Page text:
C- Trident: Raavan Kommand & Sri-Lankan Power-Electronics
Image credit: Royville Media
Fantasizing about a noise that could bludgeon an audience into submission, William Bennett from the band Whitehouse coined the term ‘power-electronics’ in the early 80s. The genre draws on static, screeching waves of feedback, analog synthesizers, warping sub-bass pulses and the high-frequency clamor of screamed vocals. Mostly harnessed through deep meditative improvisation, you could compare the process to spilling ink to see where it lands or furthermore setting the easel itself on fire.
Philosophically rooted in the eccentric mythos of Nietzsche, Bataille, and Marquis De Sade; power-electronics epitomizes and seeks to extricate the nihilistic malaise of the artist and release unfiltered sonic pandemonium upon the world, like a Jackson Pollack painting or the screams of Francis Bacon’s many popes.
Exposure to these sounds could easily be mistaken by the layman for television static, but if we delve into the metaphysics of the art form, the noumena came into being through performance art/action groups such as COUM transmissions amalgamating dada and surrealist tropes along with the writings of William S.Burroughs and later metamorphosing into legendary acts such as Throbbing Gristle and Psychic TV.
This elusive and niche sub-genre has been growing exponentially via the likes of Puce Mary, Pan Daijing, and Alfarmania abroad, and in the South-Asian subcontinent with acts like Tetragrammacide – an anonymous band from Kalishetra (Kolkata) who have been landing the number-one spot on year-end lists with their last album ‘Primal Incinerators of Moral Matrix’, bending and blending the genre with more abrasion and speed than ever heard before.
Sri-Lanka significantly in the past decade has left many marks with death-metal act Genocide Shrines, anonymous death-industrial project KONFLICT, and black-metal band Serpents Athirst, however, what seems to have gone unnoticed are the number of noise-releases coming out of the country. Each offering presents an original approach with the abrasion and execution of each track being duly commendable. The releases feature a hybrid of local themes and sounds incorporating syncretic offshoots of harsh noise walls layered with audio from military marches, historical speeches, with either political, apolitical or metapolitical lyrics and imagery related to war and organized violence.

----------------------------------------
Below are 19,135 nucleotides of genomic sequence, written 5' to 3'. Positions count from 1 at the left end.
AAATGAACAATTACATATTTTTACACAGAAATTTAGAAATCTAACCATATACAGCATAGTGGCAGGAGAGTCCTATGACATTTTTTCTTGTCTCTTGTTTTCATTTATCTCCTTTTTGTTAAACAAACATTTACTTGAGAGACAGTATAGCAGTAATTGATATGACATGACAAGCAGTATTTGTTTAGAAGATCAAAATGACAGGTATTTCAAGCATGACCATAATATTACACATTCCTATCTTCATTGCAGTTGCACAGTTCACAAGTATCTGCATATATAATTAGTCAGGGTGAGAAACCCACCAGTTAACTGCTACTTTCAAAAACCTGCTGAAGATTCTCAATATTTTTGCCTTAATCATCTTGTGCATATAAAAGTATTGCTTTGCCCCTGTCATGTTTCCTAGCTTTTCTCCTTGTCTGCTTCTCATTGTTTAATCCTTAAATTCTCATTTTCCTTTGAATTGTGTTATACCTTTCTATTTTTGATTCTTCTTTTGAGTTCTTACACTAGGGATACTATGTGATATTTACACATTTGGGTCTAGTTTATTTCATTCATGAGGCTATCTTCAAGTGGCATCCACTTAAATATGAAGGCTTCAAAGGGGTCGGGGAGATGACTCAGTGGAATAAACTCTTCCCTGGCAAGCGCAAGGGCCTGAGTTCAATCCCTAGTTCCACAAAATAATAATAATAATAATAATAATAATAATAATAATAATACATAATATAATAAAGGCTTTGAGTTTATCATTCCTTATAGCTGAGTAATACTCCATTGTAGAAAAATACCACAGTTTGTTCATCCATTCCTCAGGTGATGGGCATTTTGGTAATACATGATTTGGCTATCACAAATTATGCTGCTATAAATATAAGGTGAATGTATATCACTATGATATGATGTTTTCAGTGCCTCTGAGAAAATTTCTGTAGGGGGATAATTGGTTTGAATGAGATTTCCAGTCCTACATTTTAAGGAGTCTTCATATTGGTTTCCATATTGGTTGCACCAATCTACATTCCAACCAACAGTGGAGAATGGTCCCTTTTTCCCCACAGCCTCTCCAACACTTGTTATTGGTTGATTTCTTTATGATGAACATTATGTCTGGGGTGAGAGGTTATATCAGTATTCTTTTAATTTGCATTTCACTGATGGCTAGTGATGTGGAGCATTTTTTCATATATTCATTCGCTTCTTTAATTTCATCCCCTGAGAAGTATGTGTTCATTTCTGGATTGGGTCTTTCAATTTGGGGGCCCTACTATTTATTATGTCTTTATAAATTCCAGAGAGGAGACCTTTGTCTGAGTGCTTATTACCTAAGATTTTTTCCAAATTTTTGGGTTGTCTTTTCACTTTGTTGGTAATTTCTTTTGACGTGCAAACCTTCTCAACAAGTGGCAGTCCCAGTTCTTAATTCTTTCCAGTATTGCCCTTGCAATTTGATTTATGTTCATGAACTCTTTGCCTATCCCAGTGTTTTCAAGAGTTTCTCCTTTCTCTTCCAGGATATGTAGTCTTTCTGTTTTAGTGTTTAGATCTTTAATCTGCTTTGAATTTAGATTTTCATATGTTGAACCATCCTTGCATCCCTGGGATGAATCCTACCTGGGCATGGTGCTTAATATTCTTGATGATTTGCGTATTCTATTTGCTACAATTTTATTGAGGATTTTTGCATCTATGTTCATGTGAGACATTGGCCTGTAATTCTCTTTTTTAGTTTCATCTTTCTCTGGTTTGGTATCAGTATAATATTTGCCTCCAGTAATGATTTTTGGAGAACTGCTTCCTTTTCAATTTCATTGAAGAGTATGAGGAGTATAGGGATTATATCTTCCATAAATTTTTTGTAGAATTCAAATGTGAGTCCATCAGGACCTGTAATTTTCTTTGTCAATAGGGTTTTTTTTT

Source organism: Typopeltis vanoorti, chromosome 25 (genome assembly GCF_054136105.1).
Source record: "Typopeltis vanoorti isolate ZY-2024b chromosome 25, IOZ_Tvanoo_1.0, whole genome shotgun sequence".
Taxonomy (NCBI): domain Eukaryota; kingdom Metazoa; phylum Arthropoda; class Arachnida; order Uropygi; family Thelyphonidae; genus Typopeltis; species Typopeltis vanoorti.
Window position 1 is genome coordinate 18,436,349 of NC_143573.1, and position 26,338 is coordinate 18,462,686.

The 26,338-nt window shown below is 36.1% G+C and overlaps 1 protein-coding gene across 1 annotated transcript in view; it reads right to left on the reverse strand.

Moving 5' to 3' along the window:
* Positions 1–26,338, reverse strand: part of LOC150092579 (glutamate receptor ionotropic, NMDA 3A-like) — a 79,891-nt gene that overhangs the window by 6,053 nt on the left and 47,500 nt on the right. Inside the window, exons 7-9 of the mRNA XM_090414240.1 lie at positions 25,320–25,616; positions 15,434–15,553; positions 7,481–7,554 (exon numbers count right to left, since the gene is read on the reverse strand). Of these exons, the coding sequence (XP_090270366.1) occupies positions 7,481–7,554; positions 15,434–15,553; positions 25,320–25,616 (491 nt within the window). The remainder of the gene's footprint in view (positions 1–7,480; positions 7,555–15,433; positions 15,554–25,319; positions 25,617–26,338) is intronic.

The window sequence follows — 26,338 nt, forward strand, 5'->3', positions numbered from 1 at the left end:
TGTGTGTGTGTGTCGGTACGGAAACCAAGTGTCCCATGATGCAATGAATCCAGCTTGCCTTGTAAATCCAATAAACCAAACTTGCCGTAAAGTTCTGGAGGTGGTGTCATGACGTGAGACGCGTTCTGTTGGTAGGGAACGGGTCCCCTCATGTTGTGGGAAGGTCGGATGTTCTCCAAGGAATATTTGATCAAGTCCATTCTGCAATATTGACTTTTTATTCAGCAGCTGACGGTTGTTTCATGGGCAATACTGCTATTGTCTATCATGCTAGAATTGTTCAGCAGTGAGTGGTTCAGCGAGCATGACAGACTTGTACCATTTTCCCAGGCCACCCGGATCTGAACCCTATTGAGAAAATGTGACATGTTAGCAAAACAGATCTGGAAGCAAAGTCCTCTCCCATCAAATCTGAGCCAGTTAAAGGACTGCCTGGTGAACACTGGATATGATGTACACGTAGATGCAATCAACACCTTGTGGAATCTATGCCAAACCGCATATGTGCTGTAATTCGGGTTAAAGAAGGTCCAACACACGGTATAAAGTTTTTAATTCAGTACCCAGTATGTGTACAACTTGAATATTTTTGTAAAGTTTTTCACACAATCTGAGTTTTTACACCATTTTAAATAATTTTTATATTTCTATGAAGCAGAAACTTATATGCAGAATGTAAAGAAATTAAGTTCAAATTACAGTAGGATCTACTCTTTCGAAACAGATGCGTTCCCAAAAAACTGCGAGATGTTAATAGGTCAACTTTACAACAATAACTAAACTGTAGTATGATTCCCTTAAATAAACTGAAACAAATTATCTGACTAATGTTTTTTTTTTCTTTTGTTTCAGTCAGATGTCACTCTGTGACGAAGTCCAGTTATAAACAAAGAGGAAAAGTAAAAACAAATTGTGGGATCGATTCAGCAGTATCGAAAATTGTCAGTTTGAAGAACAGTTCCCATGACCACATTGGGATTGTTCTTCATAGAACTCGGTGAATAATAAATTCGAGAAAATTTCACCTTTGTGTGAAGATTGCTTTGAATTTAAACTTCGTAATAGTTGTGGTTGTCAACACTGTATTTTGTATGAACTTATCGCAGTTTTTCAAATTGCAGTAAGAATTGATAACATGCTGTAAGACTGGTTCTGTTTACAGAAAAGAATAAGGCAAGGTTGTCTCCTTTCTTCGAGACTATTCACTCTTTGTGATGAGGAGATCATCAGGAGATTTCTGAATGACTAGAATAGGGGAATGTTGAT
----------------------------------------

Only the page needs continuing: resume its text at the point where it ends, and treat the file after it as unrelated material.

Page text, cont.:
C-Trident, the vocalist of Genocide Shrines is a key figure in the Sri-Lankan underground. He runs a DIY project called Raavan Kommand which organises live-shows, releases demos of local artists and distributes merchandise. When asked about how he got interested in noise as a medium, C-Trident explained: “It had something to do with my ever-growing curiosity for discovering and experimenting with art from every corner. I’m a constant field-recorder, anything new or interesting I hear is recorded and archived. I attend the village ritual ceremonies for partly this reason.”
C-Trident here breaks down some of the releases under the Raavan Kommand project sharing background and context behind these obscure cuts…
‘Hela Asura’ starts off like a cybernetic sermon before warping into the sound of a consciousness pacing through the folds of time. C-Trident explains the release as being the result of collaboration with a fellow comrade. “He and I go into bouts of conversation and exchanging ideas related to Theravada Buddhism and Shunyaism, and after the first Sathara’asthika demo was released, I convinced him to lend his voice to his own thoughts and include it on of the tracks on the ‘Asthi Sathara’’ full length. After this, he revived his knowledge on audio engineering (I would place him as more professional in these matters than myself!) and acted out his plan for his first demo too, which was released on Raavan Kommand under the moniker ‘Hela Asura’.